Posted by Colin Northway | Posted in Development | Posted on 03-01-2014
The Images in this post are all things made in Shader by the people at the New Years party. Sorry for the bad quality iPhone videos, no screen-caps for this game!
Shader is playable! I wrote about this kinda weird project I’ve embarked on here and now it’s a playable thing, it’s not quite done but it’s pretty cool.
It’s a game that will only ever exist on a single laptop. I’m writing it on a cheap netbook I bought here in Buenos Aires and when it’s done I will destroy the usb/internet/bluetooth capabilities of the netbook and super-glue it’s harddrive in place so Shader can’t get off the netbook (at this moment it’s still un-saobtaged so I’m writing this blog post from it).
In Shader you manipulate an image to make some specific visual effect using buttons and sliders. It can also be played sandbox-style to make whatever weird, trippy visuals you want. It has about six levels right now that that kind of ease you into the experience. The sandbox mode works really well too, that’s my favorite way to play. I think Daniel Benmurgui and Agustín Cordes both like the levels more, it may depend on how much you’ve had to drink which you prefer.
Sarah and I celebrated new years 2014 in Buenos Aires at the house of Tembac with his friends. It was a great night and we didn’t get home until 6:00am which is the second time that’s happened to us in Buenos Aires, these people like fun! New Years in BA is a lot like New Years in Canada except that everybody spills into the street because it’s summer and warm then lights off fireworks. It was amazing to see all these little kids running around at 2:00am lighting off explosives. Most of the fireworks people were lighting off are illegal in Canada because kids are always blowing their fingers off, thankfully no one around us was hurt and everyone had a good time. Turns out fireworks can be a really lovely expression of community.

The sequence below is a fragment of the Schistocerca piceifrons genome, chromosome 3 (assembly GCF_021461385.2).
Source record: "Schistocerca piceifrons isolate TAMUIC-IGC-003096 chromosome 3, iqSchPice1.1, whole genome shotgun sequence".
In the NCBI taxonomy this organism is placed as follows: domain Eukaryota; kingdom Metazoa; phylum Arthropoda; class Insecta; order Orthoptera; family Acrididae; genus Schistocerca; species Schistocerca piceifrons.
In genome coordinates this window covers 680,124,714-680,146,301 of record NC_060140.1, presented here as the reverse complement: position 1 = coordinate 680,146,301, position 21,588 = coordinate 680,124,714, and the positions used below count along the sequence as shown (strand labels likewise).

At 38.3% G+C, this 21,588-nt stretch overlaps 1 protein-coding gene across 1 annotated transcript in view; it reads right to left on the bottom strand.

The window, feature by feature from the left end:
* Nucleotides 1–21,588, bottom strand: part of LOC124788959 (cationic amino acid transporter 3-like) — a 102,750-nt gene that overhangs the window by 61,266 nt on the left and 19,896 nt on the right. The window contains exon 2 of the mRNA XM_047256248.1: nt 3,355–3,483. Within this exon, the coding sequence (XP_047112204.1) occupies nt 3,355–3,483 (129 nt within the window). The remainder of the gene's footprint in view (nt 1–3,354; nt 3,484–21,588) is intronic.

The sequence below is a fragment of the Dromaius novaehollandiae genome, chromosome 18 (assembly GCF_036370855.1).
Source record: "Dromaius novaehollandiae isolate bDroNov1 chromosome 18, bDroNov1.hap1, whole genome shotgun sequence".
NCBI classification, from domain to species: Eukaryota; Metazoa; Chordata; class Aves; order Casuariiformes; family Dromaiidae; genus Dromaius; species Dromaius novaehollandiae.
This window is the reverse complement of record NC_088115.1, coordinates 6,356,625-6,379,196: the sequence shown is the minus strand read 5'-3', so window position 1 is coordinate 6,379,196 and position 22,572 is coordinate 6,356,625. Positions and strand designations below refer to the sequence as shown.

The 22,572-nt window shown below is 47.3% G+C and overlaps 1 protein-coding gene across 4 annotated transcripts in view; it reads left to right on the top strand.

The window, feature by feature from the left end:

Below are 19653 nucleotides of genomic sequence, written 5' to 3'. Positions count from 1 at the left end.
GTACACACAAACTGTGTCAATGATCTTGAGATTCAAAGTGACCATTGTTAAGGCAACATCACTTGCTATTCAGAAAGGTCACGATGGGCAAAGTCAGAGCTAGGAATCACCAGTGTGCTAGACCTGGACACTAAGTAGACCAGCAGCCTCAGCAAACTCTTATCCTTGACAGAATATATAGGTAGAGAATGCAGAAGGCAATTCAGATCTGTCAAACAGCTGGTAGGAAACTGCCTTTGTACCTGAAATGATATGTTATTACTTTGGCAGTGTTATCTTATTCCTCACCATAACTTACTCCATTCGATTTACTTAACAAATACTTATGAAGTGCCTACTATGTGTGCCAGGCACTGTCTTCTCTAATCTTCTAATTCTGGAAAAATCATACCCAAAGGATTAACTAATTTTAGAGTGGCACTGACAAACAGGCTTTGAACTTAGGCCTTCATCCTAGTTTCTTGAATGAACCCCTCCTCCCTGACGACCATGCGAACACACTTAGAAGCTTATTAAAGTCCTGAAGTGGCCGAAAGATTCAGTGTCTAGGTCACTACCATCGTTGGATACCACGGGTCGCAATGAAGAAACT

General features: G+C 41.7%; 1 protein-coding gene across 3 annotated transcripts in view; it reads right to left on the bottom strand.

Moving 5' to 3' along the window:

After the fireworks died down (3am or so?) we headed back inside and I pulled out Shader and nestled it onto a table among the wine and beer bottles. Everybody had a go, we always played in sandbox mode because that’s more fun for the audience of people watching. It worked a lot like the fireworks had, there was always something interesting going on on screen and when someone found a particularly good effect it elicited appreciative oohs and ahhs.
It was really cool that I was there, right next to Shader, and that I will always be right there. It’s fun to point to a button and tell someone “this makes it go faster”, like it’s a three way conversation between me and the player and the game. When you’re playtesting commercial games you have to never explain or give encouragement to the player because you won’t be there to do those things when it’s released. With shader I can suggest things and laugh appreciatively at the cool things they do, if they get confused I can steer them in the right direction. It’s like I’m part of the game and I really like that. The joke is often made that you should ship a copy of yourself with every game, with Shader I’m actually doing it.
Maybe when you get to play it you’ll be able to feel that night when you press the keys, the carefree night of explosives and friends staying up late playing video games.